“In many ways, time is opportune. With falling fuel prices and likely improvement in fundamentals of the Indian economy, airlines industry is aspiring for better days. I am particularly happy for SpiceJet employees, who were facing an uncertain future; now they can dedicate themselves to rebuilding the organization,” Vardhan said.
“It’s a welcome development. Failure of an airline with 17% market share is the last thing our beleaguered aviation sector needs. SpiceJet’s revival is good for passengers, employees, lenders, suppliers and the industry as a whole,” said Amber Dubey, partner and India head of aerospace and defence at global consultancy KPMG.
“Ajay Singh will have to rework his fleet, network and people strategy. The airline has excellent slots, brand and staff. Given the right support, the airline can rebuild itself over the next 8-12 months into a lean, mean and profitable airline,” he added.
In the last week of December, SpiceJet outlined a turnaround plan to the government, centred on a proposed $200 million investment by Singh.
On 5 December, the aviation ministry asked SpiceJet, which was raising some of its working capital through advance ticket sales, to stop issuing tickets more than a month in advance. The restriction came after the airline cancelled around 1,800 flights in December as it shrank its fleet because of financial reasons. The ministry’s aim was to prevent a crisis but it precipitated one by drying up the airline’s source of funds.
On 16 December, SpiceJet had to briefly ground its fleet for more than 10 hours after oil companies refused to fuel aircraft. The aviation ministry has since permitted SpiceJet to accept bookings till March-end.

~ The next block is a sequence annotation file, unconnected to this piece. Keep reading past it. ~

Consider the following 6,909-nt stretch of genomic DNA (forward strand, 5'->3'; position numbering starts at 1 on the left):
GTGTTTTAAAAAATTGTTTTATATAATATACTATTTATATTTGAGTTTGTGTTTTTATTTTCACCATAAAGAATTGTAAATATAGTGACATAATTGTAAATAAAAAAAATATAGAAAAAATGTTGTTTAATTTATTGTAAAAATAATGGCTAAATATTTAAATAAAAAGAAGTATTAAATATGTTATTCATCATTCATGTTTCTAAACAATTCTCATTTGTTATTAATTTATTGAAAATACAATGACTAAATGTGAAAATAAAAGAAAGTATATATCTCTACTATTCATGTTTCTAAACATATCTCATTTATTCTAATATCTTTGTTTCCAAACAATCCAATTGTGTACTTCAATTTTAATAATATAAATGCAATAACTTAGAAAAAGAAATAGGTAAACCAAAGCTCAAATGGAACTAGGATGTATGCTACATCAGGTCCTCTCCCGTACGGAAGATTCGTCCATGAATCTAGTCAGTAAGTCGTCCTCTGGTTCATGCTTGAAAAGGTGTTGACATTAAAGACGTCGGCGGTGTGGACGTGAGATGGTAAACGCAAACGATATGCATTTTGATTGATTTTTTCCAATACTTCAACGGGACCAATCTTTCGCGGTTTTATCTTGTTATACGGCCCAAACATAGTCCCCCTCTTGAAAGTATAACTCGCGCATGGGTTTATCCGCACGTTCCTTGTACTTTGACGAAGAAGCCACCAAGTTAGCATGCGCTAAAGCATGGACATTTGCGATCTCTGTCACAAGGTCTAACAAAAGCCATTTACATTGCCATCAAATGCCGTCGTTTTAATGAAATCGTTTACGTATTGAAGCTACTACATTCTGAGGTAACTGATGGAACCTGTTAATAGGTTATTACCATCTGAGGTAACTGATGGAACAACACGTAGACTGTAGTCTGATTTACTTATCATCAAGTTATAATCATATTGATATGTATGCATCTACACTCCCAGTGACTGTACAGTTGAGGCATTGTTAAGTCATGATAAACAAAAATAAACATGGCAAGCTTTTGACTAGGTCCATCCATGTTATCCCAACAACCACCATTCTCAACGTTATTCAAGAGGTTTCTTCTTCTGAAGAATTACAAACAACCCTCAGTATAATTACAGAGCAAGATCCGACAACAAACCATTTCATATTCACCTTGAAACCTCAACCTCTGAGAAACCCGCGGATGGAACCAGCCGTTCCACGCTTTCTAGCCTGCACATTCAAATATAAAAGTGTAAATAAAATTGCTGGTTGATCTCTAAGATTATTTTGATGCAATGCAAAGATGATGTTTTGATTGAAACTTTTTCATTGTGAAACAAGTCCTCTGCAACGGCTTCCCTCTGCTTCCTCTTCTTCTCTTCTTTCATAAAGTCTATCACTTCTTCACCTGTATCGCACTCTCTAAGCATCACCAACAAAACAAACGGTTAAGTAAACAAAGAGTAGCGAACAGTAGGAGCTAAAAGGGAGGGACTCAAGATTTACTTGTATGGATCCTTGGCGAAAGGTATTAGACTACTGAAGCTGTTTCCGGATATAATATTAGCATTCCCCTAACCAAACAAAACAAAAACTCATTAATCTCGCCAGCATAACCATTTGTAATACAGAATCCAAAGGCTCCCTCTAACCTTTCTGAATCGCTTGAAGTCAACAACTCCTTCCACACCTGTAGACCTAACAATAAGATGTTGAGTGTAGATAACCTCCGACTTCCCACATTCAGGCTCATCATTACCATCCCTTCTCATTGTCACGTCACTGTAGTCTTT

SpiceJet, which began life in 2005, employs around 5,000 people and operates 230 flights a day in a market where demand for air travel is rising rapidly but making a profit has proven difficult for most major airlines.
Indian airlines, most of whom are loss-making, have struggled with high operating costs, including fuel, and fierce competition that has limited fare increases.
An anticipated economic recovery in 2015-16, and a more than 50% fall in the price of crude, and an almost 16% one in that of jet fuel, in India, since June last year has, however, made the business more attractive.
On Wednesday, a senior civil aviation ministry official said that Singh and JPMorgan’s unit will submit an investment plan before the capital markets regulator Securities and Exchange Board of India detailing a fresh infusion of funds and possible change in ownership and management.
Singh and other potential investors are also seeking clarity on the applicability of a possible open offer and takeover code-related guidelines after their investment in SpiceJet.
A person familiar with the matter said the deal is unlikely to trigger an open offer to minority shareholders, without disclosing the structure of the deal and financial details. This person didn’t want to be named.
Indian rules say that an open offer is triggered when a stake of 25% or more is acquired in a company or if an acquirer directly or indirectly (through subsidiaries or persons acting in concert) acquires control of an entity, irrespective of the size of the stake or voting rights.
Tarun Shukla in New Delhi and Reuters contributed to this story.